During this century, manufacturers around the world have adopted lasers as cutting tools on a widespread basis. Laser cutting as a machine process offers important advantages for metal parts designers and producers.
During laser cutting, an operator employs a high powered beam of energy to slice through material, usually in a carefully computer-controlled setting. The beam emitted from a laser typically outlines desired shapes precisely and cuts them away with burning, melting or vaporising force.
Most laser cutting machines rely upon a combination of a laser and optics to help change electrical energy into a concentrated light beam. In modern industrial environments, a computer typically controls the movements of a laser cutting machine with precision. The laser beam won’t change or wear away during this process, unlike the sharpened cutting blade of a manual tool.
The word “laser” actually represents an acronym. The letters signify “Light Amplification by Stimulated Emission of Radiation”.
A wide variety of different types of lasers exist today. The methods they employ to cut into material vary: cold cutting, scribing, vaporization, burning, melting, thermal stress cracking and combinations of these processes may occur. However, the three most important lasers currently used in industry include:
Also called “CO2” lasers, these machines rely upon invisible light in the infra-red range of the light spectrum. The laser machine directs both this light and a highly compressed gas, usually Nitrogen or Oxygen, through a single concentrated pinpointed nozzle. This process can generate intense focused heat. For instance, these lasers sometimes melt stainless steel or aluminum
A type of laser combining a pulsed laser with a jet of water. The liquid washes debris away from the cut surface of the workpiece.
This new style of laser amplifies a laser beam, passing it through glass fiber to generate a very fine cutting edge. These lasers have grown in popularity as metal cutting tools in recent years.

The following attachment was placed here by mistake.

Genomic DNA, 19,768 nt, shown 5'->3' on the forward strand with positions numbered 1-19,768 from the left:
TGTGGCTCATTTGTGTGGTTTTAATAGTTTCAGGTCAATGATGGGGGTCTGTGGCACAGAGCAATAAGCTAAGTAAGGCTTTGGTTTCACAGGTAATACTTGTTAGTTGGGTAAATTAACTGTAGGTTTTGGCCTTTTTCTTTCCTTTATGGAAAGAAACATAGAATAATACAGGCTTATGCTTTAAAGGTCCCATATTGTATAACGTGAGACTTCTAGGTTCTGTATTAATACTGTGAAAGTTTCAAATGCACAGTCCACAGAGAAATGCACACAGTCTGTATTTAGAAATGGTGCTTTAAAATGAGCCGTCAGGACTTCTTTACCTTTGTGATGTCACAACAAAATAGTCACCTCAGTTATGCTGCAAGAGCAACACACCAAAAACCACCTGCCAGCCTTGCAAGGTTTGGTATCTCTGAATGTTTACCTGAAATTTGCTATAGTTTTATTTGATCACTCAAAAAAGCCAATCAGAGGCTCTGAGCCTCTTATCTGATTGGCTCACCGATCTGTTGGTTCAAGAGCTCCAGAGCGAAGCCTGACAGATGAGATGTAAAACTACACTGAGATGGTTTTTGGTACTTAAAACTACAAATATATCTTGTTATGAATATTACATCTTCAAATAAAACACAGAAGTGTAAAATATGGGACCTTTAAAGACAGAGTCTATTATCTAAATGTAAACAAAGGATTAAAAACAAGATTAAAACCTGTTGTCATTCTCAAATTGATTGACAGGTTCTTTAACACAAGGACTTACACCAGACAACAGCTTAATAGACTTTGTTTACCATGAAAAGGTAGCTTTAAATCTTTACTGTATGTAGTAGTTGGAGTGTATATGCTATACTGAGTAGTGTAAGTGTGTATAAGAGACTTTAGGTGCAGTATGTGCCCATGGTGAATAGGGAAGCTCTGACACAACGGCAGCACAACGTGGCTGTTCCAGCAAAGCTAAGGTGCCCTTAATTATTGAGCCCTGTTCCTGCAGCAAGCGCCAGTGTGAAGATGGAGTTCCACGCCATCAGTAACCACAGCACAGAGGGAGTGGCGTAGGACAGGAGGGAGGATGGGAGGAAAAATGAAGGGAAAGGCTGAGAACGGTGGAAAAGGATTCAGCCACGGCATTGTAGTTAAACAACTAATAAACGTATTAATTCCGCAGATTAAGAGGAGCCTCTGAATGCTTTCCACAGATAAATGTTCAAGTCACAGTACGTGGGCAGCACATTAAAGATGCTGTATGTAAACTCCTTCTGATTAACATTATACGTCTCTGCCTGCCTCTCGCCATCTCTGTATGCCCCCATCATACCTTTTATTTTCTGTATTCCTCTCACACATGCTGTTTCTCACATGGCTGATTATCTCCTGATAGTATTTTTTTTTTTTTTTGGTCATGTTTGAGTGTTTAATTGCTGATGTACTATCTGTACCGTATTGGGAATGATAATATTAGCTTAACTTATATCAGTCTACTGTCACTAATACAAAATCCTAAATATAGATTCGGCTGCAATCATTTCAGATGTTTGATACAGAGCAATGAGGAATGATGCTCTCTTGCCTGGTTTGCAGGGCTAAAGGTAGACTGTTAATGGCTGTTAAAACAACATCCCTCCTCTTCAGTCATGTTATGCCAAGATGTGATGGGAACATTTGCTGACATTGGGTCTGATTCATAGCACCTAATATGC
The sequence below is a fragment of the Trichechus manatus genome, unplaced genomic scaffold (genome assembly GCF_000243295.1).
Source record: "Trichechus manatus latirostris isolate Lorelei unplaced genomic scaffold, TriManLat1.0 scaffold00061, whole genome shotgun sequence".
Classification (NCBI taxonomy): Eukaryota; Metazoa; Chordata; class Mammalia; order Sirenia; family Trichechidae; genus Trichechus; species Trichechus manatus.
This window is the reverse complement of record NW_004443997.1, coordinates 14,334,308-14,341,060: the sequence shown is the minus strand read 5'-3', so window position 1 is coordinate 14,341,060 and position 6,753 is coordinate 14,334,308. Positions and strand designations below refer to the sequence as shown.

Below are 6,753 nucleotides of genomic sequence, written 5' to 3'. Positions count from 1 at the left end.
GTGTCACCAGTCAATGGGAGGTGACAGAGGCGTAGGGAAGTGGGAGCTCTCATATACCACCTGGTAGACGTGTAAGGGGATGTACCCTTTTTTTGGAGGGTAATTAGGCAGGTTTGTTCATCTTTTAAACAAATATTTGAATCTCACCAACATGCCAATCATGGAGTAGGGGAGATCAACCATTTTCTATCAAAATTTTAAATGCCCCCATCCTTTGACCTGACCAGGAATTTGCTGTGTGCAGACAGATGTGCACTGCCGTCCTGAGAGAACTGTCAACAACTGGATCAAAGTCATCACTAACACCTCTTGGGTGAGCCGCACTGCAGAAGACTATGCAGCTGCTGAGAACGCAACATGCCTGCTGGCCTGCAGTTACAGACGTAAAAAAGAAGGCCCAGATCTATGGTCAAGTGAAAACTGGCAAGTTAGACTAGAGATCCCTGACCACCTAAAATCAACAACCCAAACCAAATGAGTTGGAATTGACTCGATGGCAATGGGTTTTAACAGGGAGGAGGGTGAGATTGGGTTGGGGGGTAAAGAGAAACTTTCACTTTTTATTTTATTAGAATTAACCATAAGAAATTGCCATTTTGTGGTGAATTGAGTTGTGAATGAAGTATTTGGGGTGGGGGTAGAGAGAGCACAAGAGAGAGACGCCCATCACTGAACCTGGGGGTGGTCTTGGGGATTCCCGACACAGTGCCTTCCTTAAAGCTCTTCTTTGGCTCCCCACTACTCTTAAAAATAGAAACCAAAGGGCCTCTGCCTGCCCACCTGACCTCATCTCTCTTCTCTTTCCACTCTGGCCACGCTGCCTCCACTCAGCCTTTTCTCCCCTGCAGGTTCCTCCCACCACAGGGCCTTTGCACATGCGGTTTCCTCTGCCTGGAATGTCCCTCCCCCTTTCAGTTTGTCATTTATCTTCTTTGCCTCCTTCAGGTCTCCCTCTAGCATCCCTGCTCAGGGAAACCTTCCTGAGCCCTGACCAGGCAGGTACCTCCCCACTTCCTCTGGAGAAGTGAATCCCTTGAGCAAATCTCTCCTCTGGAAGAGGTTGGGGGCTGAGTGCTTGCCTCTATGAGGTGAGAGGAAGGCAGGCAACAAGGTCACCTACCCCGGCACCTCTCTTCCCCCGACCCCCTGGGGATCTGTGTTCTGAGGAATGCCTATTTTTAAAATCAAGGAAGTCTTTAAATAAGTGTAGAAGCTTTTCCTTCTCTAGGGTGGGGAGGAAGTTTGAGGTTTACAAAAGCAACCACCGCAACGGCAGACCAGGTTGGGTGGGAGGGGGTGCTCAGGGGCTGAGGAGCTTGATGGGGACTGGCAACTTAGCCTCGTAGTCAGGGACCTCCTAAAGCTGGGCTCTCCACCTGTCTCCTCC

A CNC laser cutter combines the accuracy of computer-controlled movements with the power of laser-cutting tools. The acronym “CNC” stands for “computer number control”.
CNC machines use lasers together with 3-dimensional grids to complete precision laser cutting assignments. Recent generations of these machines can create a virtual reality 2-D model of a cut work piece to permit a manufacturer to examine the anticipated appearance of a laser-cut metal part in advance.
Manufacturers developed a variety of laser cutting systems. Three of the most popular types vary based upon the configuration of the cutting head:
Moving Material Systems: Materials move beneath a fixed laser cutting head.
Flying Optic Systems: Materials remain affixed to a stationary cutting surface and a moving laser operates overhead horizontally along an X-Y grid. This type of machine cuts workpieces rapidly.
Hybrid Systems: A configuration combining aspects of both of the other systems. A moving surface carries a metal part underneath a laser cutter which slides along a single horizontal direction.
Numerous applications exist for laser cutting. Industrial manufacturers rely upon this machine process widely. However, recently many small enterprises, educational institutions and even private hobbyists have embraced the use of cutting lasers to cut shapes from sheet metal, pipe and other forms.
Advantages of Laser Cutting
As a machine process, laser cutting offers distinct advantages. These benefits may justify a substantial initial capital investment. CNC laser cutting performs an especially significant role in industrial settings. At least seven important considerations contribute to the popularity of lasers in fabrication settings:
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